Wednesday, September 2, 2009


Guy wrapped up a major deadline last week as well, which was DD drawings for a classroom and research facility for a college campus with the starchitects at Scooby-Doo & Associates. A few weeks ago, Guy wrote them an email saying that they really needed to get their detailing together because the Revit model (the drawings, as it were) that they kept sending him wasn't up to date or useful to him. For the love of Renzo, the windows they were showing in the plan didn't even course with the bricks (i.e., have a width that is evenly divisible by 4" or 8" and a height that is evenly divisible by 8"). So, Guy sent out this polite-but-firm coming-to-Jesus email, and nothing happened. A few days later, he was booked on a plane to New York to spend three days helping SD&A work out their detailing. Well, isn't that nice?

So Guy flies out there on a Saturday and spends 13 hours on Sunday, 15 hours on Monday, and 6 hours on Tuesday before getting on a plane and flying back to Denver, helping these people find their asses with both hands and a flashlight. (I think Guy held the flashlight for part of that process.) On his last day there, Guy found out that his email had indeed put the fear of Richard Meier into these people. SD&A's design team truly had no idea that the project and the model was in that bad of shape. Turns out they were designing their exterior elevations in AutoCAD but not transferring those changes and ideas to the exterior (core & shell) model, which was being done in Revit. Matter of fact, there was only one guy maintaining and updating this huge-ass Revit model, and several designers fiddling and fuddling over sketch paper and the CAD elevations.

Now, the design and construction people reading this are clutching their chests and trying not to faint, but I know the rest of you may be doing the "Baroo?" look. Allow me to explain. Let's say you have a master calendar on your wall that shows all the comings and goings of the people in your family. This master calendar is for a whole year, and it shows the vacation days and birthdays and anniversaries and days that people are traveling for work or having their wisdom teeth removed and so on for the entire next twelve months. You need this master calendar to stay updated so that you can use it to figure out when to plan a party or to know when you need to go stay with Martha, because her wisdom teeth are coming out on the 17th, and she'll need help for a couple of days, but you'll have to take a break in the afternoon to get James from the airport on the 19th because he's flying back in from Bangladesh.... Now, let's imagine that your loved ones are writing down important days in their Day Timers or appointment books or even on little pink Post-It notes, but they're not conveying these dates and appointments and whatnot onto the master calendar. Suddenly, Evan is calling you wondering why you didn't come to his one-man show, and you notice that it wasn't on the master calendar and he's all "but it was in my BlackBerry!" Now, imagine that each of these unmarked appointments costs several thousand dollars each to remedy and throws off everything else in the calendar when they get forgotten or missed or not coordinated--that's what working in CAD and not transferring the design decisions into Revit does to a project.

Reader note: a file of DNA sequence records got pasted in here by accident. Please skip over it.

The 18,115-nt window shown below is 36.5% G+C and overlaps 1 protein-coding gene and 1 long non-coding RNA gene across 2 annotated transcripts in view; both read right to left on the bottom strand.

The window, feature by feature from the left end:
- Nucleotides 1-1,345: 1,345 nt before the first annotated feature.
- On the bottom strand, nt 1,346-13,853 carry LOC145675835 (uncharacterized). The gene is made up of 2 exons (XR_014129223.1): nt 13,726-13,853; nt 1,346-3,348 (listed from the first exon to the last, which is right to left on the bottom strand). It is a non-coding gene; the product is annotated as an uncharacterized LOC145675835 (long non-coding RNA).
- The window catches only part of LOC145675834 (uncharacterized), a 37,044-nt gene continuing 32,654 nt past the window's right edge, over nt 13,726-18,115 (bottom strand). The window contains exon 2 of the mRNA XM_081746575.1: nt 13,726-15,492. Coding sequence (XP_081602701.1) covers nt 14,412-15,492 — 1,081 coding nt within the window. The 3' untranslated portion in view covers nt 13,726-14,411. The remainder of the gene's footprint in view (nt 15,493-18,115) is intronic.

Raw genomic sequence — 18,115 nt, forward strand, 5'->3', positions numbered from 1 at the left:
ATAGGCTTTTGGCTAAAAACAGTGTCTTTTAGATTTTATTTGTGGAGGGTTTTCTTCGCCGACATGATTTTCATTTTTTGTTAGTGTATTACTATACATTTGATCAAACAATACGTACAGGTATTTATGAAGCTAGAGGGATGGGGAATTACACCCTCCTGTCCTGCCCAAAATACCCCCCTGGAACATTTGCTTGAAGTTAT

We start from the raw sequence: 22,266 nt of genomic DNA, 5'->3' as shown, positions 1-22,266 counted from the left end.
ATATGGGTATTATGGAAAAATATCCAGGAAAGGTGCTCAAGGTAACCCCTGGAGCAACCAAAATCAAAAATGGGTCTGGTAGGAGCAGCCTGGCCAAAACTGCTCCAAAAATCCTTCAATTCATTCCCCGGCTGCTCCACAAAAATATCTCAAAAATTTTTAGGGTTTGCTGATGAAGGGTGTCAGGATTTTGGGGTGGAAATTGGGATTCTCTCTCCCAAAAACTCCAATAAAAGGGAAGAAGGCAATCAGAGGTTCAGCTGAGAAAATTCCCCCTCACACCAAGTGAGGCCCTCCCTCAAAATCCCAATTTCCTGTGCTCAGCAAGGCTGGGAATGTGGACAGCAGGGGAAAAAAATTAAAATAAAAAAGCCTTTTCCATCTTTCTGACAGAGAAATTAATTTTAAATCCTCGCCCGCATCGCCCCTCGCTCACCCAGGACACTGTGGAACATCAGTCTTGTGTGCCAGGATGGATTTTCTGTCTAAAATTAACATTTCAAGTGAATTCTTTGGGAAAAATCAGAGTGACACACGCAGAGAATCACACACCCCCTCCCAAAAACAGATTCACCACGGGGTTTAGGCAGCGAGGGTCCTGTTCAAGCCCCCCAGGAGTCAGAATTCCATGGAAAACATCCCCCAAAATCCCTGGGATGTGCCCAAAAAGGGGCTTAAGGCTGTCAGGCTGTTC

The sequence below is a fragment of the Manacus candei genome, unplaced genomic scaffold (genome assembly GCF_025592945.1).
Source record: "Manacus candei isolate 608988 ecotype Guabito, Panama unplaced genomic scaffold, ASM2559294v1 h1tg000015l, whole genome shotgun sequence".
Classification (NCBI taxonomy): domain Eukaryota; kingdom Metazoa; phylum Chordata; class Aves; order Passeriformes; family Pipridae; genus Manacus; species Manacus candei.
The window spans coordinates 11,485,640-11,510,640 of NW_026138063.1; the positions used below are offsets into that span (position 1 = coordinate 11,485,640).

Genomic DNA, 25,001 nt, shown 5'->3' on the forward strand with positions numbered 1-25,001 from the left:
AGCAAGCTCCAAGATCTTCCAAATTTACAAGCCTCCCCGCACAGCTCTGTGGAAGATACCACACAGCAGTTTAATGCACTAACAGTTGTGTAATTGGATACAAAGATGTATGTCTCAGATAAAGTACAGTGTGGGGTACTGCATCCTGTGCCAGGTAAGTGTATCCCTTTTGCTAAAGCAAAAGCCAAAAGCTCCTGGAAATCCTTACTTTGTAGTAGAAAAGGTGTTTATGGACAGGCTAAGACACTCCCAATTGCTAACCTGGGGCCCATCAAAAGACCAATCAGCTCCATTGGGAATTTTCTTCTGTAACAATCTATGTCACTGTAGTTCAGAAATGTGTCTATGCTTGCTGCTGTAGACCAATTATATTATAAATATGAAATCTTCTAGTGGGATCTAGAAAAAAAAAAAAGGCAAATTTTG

I don't know how much more Guy has to work with Shaggy and Scrappy up there, but I'm sure the end will come not a moment too soon.


ms. kitty said...

Boy, you are good at explaining the incomprehensible! I know more about the ins and outs of architecture than I ever dreamed, just reading you, Pixie.

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Wilderness Gina said...

It's not a dire situation until Guy has to also bring a sheet rock square to assist the "finding" procedure. It is occasionally necessary you know. Good luck with that.